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Was removing the headphone jack a step in the right direction?

If you’ve bought a flagship phone recently, chances are you’re missing the headphone jack. Now while you can ride the dongle train and dodge the issue, was removing the headphone jack a step in the right direction?

Back in the days of feature phones, companies like Sony Ericcson had their proprietary connectors. You could only use the accessories made for that specific phone. As phones started flooding the market, this became a problem.

You see, cables have the inherent problem of breaking, tangling or just getting lost all the time. Now if you have four members in the family and they all have different phones, it becomes a little hectic to manage all those cables.

A significant part of technological innovation has always been getting rid of cables. If we cannot eliminate them, we try to minimise them as much as possible. This lead to the creating of universal jacks like the micro USB and the 3.5mm headphone jack.

Was removing the headphone jack a step in the right direction?

These two jacks have been on literally every phone (excluding Apple) for quite some time now. Having a universal jack for a particular task not only helps cut down on the number of cables you have to manage but also gives users a wider range of accessories to choose.

Now, the smartphone companies are ditching the headphone jack to go from fewer cables to no cables. For the average Indian consumer though, the headphone jack is far from obsolete.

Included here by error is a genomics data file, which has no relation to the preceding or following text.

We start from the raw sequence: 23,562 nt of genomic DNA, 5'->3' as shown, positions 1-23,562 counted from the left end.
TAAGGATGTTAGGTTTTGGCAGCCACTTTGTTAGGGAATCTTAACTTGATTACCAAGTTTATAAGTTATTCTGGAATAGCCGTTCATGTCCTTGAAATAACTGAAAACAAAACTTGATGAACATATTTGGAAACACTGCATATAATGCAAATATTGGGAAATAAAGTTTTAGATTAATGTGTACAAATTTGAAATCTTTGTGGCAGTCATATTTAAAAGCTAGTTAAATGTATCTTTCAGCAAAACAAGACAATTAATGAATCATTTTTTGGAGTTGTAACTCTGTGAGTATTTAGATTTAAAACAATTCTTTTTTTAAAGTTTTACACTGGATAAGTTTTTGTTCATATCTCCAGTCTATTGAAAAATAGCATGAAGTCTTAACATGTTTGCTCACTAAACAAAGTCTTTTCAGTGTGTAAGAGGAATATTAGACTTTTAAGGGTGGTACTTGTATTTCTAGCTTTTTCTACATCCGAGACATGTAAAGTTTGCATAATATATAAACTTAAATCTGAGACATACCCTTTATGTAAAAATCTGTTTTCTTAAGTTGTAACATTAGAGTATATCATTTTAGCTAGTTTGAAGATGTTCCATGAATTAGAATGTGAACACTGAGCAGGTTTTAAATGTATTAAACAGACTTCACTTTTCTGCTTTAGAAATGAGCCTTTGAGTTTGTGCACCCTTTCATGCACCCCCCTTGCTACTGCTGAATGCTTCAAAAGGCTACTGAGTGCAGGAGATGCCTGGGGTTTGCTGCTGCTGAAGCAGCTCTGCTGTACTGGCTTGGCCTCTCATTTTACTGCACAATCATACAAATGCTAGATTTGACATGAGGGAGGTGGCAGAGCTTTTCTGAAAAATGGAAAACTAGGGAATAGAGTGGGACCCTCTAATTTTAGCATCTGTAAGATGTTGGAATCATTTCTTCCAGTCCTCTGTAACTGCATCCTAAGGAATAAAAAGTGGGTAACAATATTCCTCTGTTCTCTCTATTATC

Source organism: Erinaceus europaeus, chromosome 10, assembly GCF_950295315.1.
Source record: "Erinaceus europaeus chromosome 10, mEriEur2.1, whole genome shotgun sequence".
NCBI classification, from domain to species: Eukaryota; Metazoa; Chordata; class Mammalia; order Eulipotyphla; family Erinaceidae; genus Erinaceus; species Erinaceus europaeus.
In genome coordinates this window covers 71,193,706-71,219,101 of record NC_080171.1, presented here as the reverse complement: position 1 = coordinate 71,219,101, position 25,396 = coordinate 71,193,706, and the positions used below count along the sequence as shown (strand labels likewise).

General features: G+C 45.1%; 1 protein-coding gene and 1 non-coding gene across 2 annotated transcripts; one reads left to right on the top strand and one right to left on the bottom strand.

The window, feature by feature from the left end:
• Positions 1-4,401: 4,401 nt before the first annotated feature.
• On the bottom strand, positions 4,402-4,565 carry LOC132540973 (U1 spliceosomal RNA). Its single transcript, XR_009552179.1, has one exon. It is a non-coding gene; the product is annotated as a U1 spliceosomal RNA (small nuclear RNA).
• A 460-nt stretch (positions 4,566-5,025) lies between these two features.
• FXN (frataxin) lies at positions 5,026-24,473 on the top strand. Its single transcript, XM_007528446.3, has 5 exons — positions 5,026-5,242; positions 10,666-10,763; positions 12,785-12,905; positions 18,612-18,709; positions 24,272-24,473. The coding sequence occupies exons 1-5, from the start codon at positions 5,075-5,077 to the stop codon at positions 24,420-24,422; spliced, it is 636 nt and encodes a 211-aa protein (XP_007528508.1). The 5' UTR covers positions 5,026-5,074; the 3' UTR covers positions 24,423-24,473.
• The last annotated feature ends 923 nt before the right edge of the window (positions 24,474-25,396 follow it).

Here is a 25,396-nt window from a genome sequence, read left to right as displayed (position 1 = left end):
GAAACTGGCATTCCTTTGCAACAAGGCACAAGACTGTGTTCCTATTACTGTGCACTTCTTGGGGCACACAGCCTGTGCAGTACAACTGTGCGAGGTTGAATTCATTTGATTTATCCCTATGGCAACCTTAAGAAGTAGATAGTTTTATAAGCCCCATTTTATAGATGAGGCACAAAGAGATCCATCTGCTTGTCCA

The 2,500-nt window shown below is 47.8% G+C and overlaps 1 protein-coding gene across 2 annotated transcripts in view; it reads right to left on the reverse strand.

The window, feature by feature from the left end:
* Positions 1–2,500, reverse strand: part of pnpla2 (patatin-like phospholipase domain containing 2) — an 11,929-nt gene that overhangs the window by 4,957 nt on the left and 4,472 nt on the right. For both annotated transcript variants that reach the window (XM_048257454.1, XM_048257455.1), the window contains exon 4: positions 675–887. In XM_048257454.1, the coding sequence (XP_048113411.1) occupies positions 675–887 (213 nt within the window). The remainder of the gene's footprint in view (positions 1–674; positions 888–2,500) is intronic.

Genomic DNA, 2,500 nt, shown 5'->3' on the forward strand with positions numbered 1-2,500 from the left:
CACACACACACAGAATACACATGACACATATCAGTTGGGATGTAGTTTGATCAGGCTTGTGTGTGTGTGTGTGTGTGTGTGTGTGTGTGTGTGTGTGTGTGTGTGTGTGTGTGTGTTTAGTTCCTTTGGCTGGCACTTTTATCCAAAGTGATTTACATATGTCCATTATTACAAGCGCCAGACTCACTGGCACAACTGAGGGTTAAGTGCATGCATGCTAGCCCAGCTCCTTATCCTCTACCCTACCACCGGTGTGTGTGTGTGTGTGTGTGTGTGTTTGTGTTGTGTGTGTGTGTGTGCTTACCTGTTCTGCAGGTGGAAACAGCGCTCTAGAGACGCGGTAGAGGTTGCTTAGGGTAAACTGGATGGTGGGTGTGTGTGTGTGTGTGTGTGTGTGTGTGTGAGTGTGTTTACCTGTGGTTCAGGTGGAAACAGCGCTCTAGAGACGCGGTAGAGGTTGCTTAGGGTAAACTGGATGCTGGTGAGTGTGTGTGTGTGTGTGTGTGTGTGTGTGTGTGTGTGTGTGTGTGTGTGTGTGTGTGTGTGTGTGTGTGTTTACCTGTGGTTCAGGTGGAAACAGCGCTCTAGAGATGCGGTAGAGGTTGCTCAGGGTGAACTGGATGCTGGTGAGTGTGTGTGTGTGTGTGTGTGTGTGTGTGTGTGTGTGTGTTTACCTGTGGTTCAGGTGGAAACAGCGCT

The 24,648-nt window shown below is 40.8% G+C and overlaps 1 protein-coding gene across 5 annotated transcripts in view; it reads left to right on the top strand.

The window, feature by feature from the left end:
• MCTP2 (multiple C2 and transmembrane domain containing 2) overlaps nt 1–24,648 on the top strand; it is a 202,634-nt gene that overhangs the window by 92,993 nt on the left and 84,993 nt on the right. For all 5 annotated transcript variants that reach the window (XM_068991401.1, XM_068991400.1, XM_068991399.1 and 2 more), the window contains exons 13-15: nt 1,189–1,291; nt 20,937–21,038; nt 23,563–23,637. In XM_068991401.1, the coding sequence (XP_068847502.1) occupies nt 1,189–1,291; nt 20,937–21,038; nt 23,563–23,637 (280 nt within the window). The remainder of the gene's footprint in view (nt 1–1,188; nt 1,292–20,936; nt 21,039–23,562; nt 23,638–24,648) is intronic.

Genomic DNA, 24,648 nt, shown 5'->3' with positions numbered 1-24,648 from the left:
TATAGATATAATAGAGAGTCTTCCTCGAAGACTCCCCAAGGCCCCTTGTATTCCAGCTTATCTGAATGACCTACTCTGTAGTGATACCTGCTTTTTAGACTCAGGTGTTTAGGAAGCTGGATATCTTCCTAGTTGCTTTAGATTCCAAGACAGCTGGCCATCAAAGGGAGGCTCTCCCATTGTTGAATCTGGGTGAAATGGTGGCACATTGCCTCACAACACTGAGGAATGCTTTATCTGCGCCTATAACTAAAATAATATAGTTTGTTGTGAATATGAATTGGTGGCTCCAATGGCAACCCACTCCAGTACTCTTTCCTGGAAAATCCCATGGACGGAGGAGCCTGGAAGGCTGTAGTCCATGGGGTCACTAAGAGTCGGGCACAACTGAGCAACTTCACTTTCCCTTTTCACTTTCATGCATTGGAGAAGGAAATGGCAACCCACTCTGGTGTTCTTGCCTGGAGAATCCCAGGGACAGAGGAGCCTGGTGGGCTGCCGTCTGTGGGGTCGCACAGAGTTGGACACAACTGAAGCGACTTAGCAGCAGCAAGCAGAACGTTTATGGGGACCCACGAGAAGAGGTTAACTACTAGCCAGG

Also read: Why 2019 is a Terrible Year to Buy a TV

Headphone jack in the Indian market

The Indian market is flooded with phones on the budget spectrum. Not everyone owns an iPhone X or a OnePlus 6T. People here are still avoiding phones which don’t have a headphone jack.

Why is that? Well, there are a number of reasons.

Was removing the headphone jack a step in the right direction?

The headphone jack was ditched so that people would transition towards wireless headphones/earphones. While this may work for western markets, things here are different.

Wireless headphones/earphones tend to be more expensive as compared to wired ones. The budget here is a big factor, and if anything saves us money, we’ll take it.

There are a lot of options on Amazon for truly wireless earbuds and Bluetooth earphones/headphones that are quite affordable. But they lie undiscovered, away from the know-how of the average Indian consumer.

The added hassle of charging your earphones too, plus the fear of dropping an earbud, all of this adds up to the barrier that there is to buying wireless earphones.

Most of us own budget smartphones. These phones still feature the headphone jack. They have only now started to adapt to USB-C or lightning connectors in Apple’s case.

A majority of Indian market still has phones with the headphone jack. As flagships continue to eliminate the headphone jack, soon the budget segment will follow just as it did with the notch and the glass back. Only this time, the change might not be welcome.

The headphone jack is far from obsolete in a lot of markets and the jump from wired to wireless might not be the smoothest of all. Having to plug in a dongle every time you want to use your earphones can get taxing and is disliked by those on a tight budget.

Also read: Why do smartphones have so many cameras? How many do you really need?

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